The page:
However, finding joy can mean simply enjoying a rainy day.  It can mean enjoying a good book or sitting on a beach and watching the tide roll in.  I can find joy in doing nothing, but it takes reflection to find joy.  You must think about what you are doing.  At some point, I say “Wow, I will really enjoy doing this or maybe today I will enjoy doing nothing.”  I don’t need a widget or gadget to make my life.  I am responsible for my own joy and happiness.  It is a thought that makes one miserable or happy and you can find joy in life when you choose joyful thoughts.

“Sometimes your joy is the source of your smile, but sometimes your smile can be the source of your joy.”  ― Thich Nhat Hanh

grateful

  1. Gratitude

St. Ignatius believed ingratitude to be “The cause, beginning, and origin of all evils and sins.”  Ingratitude makes us look at things that others have and want them.  Ingratitude makes us unhappy and miserable with our own lives.  Growing old, it is always easy to look at what others have and find a deficit in our lives.  Friends may have more money, bigger homes, better retirement living, more vacations, nicer cars, better physical condition and even “better” grandchildren.

No matter what the world brings, you can always find something or someone who is better, smarter and probably happier than you are.  It is not observing these things which will bring you unhappiness.  It is forgetting to see the good things in your own life.  No matter how bad life is or the cards we are dealt, there is always something that we can find to be grateful for.  I love flowers and every day; I look at the flowers that my wife has planted, and I am grateful for her taking the time and effort to try to make our home beautiful.  I can easily find people with nicer gardens, more flowers, less weeds, better displays but forgetting to appreciate what I have makes for an unhappy existence.

At the end of each day, see if you can find one thing to be grateful for.  If you start thinking about such a list, you will undoubtedly find several things to be grateful for.

“Do not spoil what you have by desiring what you have not; remember that what you now have was once among the things you only hoped for.”   ― Epicurus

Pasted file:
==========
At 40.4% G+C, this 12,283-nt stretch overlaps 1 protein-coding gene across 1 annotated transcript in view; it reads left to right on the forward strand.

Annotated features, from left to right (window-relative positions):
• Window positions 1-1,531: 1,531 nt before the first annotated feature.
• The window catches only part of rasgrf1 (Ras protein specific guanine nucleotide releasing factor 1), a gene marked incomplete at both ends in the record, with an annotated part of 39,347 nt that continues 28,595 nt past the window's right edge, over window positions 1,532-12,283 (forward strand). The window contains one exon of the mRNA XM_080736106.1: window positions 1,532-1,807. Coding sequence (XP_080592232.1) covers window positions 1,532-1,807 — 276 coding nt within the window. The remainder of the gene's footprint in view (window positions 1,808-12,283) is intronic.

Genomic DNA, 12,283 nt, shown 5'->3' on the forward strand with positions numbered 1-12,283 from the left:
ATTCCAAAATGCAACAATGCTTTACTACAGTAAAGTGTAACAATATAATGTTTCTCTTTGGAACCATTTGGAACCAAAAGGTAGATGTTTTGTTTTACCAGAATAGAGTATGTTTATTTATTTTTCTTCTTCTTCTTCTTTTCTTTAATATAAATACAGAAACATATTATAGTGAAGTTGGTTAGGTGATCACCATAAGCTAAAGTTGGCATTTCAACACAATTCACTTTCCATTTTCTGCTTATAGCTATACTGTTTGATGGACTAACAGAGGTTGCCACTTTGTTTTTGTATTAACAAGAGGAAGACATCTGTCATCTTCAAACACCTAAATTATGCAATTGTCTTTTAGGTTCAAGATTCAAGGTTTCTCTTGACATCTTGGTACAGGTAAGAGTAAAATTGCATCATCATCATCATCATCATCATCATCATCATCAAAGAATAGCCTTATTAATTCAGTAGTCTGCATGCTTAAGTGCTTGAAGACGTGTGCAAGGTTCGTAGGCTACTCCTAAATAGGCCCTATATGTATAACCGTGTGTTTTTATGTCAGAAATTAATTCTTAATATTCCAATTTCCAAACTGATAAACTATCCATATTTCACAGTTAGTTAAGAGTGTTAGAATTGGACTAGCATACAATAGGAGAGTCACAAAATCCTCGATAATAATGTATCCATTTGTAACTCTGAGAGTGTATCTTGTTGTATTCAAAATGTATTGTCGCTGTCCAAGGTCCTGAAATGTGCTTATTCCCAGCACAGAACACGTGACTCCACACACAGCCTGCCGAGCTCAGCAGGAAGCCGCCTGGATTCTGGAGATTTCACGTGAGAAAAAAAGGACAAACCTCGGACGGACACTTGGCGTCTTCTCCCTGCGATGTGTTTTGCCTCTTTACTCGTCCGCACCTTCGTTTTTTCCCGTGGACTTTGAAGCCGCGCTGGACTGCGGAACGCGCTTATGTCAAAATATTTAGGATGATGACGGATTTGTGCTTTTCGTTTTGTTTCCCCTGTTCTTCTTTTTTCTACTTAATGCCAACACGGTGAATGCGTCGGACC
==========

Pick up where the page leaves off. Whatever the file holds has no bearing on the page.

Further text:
Part 2 – To Be Continued.

I will share my 6 through 10 attitudes for graceful aging in the next blog I post.

3525 – Friday, September 6, 2019 — Those Were the Days My Friend!

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My blog this week is based on a song that was made popular by Mary Hopkin’s in 1968.  The original writer was Gene Raskin.   Gene added English lyrics to a Russian song called “By the long road” which was composed by Boris Fomin (1900–1948).  The song in its many manifestations had continued to be about reminiscence and youthful idealism.  In my version below, I have taken some liberties with the lyrics and have added my thoughts on age and youthful idealism.   If you care to listen to the Hopkin’s song while reading my blog, click on the following link and then return to my site. 

https://www.youtube.com/watch?v=QptZ8tYZAkE

Once upon a time we shared a dream
When we believed that we were special
And we laughed away our evenings
Thinking of the success that would bring us great esteem

I grew up loving science and mathematics.  In the late fifties and early sixties, the space age was just beginning.  I wanted to be a part of the new wave of exploration and I dreamed of becoming an astronaut.  I read books on physics and relativity and quantum theory.  I believed that knowledge was the key to achieving my dreams.  Somehow, I never thought that my desires were above my head or possibilities.